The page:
a. Physical Causation
Causal claims occur throughout ordinary language and science. Overcooking caused the chicken to be tough. Salt caused the freezing point of the water to rise. Diabetes is caused by insulin insufficiency. Causes as commonly understood, make their effects happen. Many verbs in English, such as the terms ‘produce’ or ‘bring about’, capture the “make happen” feature of causation.
Berkeley’s account of causation plays a central role in his philosophical system and his understanding of the methods, goals, and limits of science. Take the example of fire causing water to boil. When one examines the case, according to Berkeley, ideas of yellow, orange, and red in shimmering motion are followed by ideas of a translucent bubbly haze. In short, one set of ideas is accompanied by another set of ideas. The crucial point is that no “making happen” or “producing” is available to the senses.
All our ideas, sensations, or the things which we perceive, . . . are visibly inactive: there is nothing of power or agency included in them. So that one idea or object of thought cannot produce or make any alteration in another. To be satisfied of the truth of this, there is nothing else requisite but a bare observation of our ideas. (PHK ϸ25)
The basic argument is as follows:
Efficient causes are active.
Ideas are inert (inactive).
Therefore, ideas are not efficient causes.
The justification for b is d.
Ideas when observed are found to be inert.
Ideas do undergo changes and we do have ideas of motion, but none of this counts as activity for Berkeley. What constitutes activity in an idea? Could there not be some feature or aspect of ideas that are hidden from sense, some feature that is active? Berkeley’s answer is no.
Ideas exist only in the mind.
Therefore, there is nothing in them but what is perceived.
Causation in the physical world amounts to one set of ideas regularly followed by another set of ideas. Berkeley uses a variety of terms to mark the contrast with efficient causation: ‘natural causes,’ ‘second causes,’ ‘material causes,’ ‘instruments,’ ‘physical causes,’ and ‘occasional causes’ (S ϸ160, 245; PC Berkeley to Johnson ϸ2). There is no necessary connection between the relata in a causal relation. Berkeley suggests that a better way to conceive of the regularity among ideas in a “causal” relation is as of signs to things signified. Fire is a sign of boiling water. Additionally, signs do not make happen what they signify. The appropriateness of the sign/thing signified relation is further explored in a later section.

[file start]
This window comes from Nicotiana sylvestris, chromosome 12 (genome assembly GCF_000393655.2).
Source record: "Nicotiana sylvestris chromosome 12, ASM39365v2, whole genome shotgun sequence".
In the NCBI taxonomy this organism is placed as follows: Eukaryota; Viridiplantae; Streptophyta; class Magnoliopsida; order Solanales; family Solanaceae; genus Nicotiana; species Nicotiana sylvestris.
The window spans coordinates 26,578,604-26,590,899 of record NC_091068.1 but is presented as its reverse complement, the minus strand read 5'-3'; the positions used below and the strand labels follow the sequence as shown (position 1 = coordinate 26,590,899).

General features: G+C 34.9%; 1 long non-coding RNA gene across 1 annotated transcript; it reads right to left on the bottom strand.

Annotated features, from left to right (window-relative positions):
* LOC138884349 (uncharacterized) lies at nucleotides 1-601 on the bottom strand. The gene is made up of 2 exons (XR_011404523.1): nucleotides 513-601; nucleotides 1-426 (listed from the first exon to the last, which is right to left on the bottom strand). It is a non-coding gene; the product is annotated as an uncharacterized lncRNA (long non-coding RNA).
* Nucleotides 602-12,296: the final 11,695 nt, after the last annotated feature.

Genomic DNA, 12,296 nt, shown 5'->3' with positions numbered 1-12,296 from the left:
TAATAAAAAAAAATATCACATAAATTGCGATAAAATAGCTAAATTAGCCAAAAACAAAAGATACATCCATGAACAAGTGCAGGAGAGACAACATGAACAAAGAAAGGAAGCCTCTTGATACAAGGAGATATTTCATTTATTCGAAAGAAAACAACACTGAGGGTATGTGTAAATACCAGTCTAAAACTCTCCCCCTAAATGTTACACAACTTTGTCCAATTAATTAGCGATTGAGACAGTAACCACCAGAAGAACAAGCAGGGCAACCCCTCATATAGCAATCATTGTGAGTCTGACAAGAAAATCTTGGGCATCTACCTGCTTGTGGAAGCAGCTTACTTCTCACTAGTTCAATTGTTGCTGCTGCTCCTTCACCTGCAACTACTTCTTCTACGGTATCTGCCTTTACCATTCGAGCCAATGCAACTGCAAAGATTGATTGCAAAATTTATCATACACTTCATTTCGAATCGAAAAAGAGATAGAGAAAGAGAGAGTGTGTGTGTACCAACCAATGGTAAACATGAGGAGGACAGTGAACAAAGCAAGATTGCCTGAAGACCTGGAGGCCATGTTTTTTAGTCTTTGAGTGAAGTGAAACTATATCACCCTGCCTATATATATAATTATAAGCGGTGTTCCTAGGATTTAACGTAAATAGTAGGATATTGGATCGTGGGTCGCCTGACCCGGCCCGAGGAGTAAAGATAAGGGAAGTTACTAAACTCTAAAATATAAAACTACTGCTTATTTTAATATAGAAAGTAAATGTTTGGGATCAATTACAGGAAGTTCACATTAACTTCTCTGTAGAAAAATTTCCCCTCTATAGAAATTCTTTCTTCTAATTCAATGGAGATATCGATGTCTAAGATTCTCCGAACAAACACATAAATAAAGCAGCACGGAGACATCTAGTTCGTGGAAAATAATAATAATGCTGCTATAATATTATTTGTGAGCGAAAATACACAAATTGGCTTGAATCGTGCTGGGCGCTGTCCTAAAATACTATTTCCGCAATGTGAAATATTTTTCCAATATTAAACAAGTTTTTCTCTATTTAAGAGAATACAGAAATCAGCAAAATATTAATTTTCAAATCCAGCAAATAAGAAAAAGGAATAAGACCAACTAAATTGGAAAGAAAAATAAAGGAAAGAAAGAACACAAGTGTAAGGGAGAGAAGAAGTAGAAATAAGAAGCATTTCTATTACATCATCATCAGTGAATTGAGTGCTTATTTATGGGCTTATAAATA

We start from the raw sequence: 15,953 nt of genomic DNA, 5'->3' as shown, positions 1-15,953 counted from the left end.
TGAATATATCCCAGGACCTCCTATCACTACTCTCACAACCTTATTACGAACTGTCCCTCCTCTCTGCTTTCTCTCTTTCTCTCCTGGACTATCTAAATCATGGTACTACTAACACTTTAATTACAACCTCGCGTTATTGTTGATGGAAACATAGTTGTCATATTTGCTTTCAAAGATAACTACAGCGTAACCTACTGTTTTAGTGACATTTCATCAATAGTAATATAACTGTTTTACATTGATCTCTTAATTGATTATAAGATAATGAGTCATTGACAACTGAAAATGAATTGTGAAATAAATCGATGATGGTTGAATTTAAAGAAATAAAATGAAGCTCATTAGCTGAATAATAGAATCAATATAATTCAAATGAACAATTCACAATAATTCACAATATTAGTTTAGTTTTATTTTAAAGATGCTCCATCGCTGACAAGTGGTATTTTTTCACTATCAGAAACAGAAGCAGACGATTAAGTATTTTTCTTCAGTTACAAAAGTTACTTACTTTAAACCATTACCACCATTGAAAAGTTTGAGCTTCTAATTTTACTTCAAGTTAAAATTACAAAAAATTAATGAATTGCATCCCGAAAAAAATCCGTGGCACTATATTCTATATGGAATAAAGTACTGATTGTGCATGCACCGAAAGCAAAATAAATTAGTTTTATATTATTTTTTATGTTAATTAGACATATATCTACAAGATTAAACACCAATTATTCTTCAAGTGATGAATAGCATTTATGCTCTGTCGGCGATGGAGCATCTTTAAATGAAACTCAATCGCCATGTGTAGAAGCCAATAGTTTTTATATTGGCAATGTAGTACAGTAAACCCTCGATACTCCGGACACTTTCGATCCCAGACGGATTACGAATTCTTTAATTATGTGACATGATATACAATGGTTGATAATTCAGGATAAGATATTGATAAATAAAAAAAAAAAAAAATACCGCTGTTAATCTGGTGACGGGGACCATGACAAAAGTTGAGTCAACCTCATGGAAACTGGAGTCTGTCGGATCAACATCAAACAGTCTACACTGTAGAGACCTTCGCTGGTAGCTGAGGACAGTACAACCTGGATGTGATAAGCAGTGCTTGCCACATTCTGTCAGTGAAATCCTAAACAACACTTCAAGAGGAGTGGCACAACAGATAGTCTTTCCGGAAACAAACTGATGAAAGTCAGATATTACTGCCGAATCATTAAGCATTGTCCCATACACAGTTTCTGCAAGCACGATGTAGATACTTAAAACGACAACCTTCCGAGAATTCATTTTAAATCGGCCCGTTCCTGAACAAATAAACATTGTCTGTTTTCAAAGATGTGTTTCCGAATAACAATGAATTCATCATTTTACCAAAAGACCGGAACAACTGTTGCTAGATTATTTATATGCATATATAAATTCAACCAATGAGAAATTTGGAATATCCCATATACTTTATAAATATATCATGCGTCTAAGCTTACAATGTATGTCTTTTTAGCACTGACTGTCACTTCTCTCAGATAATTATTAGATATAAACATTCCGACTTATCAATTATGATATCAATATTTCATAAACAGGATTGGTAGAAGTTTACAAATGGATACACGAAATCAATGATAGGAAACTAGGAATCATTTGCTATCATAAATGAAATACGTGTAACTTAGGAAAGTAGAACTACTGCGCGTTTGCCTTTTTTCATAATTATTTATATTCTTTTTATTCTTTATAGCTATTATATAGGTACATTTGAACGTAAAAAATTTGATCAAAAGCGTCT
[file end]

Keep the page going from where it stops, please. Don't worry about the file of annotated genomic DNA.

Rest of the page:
This account does not fit our common understanding of causation. Berkeley recognizes this and has no desire to propose that we speak differently in ordinary affairs. In fact, he often lapses into the vernacular. Our common speech presents no problems in ordinary practical affairs, but the philosopher, when being careful, knows that physical causes do not make their effects happen.
b. Efficient Causation
There is a domain where real or efficient causes occur as opposed to the mere physical regularities described above. When one intends to raise her arm and by force of will raises it, stands as an example of efficient causation. Real causation is carried out by an act of mind. Considering the example, Berkeley believes we know this is efficient causation containing the active requirement for causation, though he thinks we have no sensible idea of it.
Returning to the physical causation, the regularities among ideas are created and maintained by God’s will. Although we as creatures with minds have the ability to will certain ideas, many ideas are forced upon us, independently of our will. These are caused by God.
An important consequence of the distinction between physical and efficient causes is what natural philosophy should and should not study. Natural philosophy should focus on understanding the world in terms of physical causes. Efficient causation is the business of theology and metaphysics. Only these disciplines should consider explanations invoking efficient causation (DM ϸ41).
It is not known to what extent Berkeley influenced David Hume. Hume, the third member of the British Empiricists along with John Locke and Berkeley, developed a more detailed version of a regularity theory of causation. Though Berkeley denies any necessary connection between the causal relata in physical causation, he provides no account of our strong tendency to believe that the relation between the relata is more than constant conjunction. For Hume, the power or necessity in causation is produced from our experience; it is in us not in the objects themselves. He also speaks to the temporal and spatial requirements for the relation between cause and effect and considers what counts as an appropriate regularity (Lorkowski). Hume’s theory is importantly different from Berkeley’s in that he holds that all causation is mere regularity. Acts of the will are no exception. Using Berkeley’s terminology, on Hume’s account, all causes are physical causes.
3. Laws of Nature
The early account of laws of nature in The Principles of Human Knowledge treats them as the regularities discussed under causation: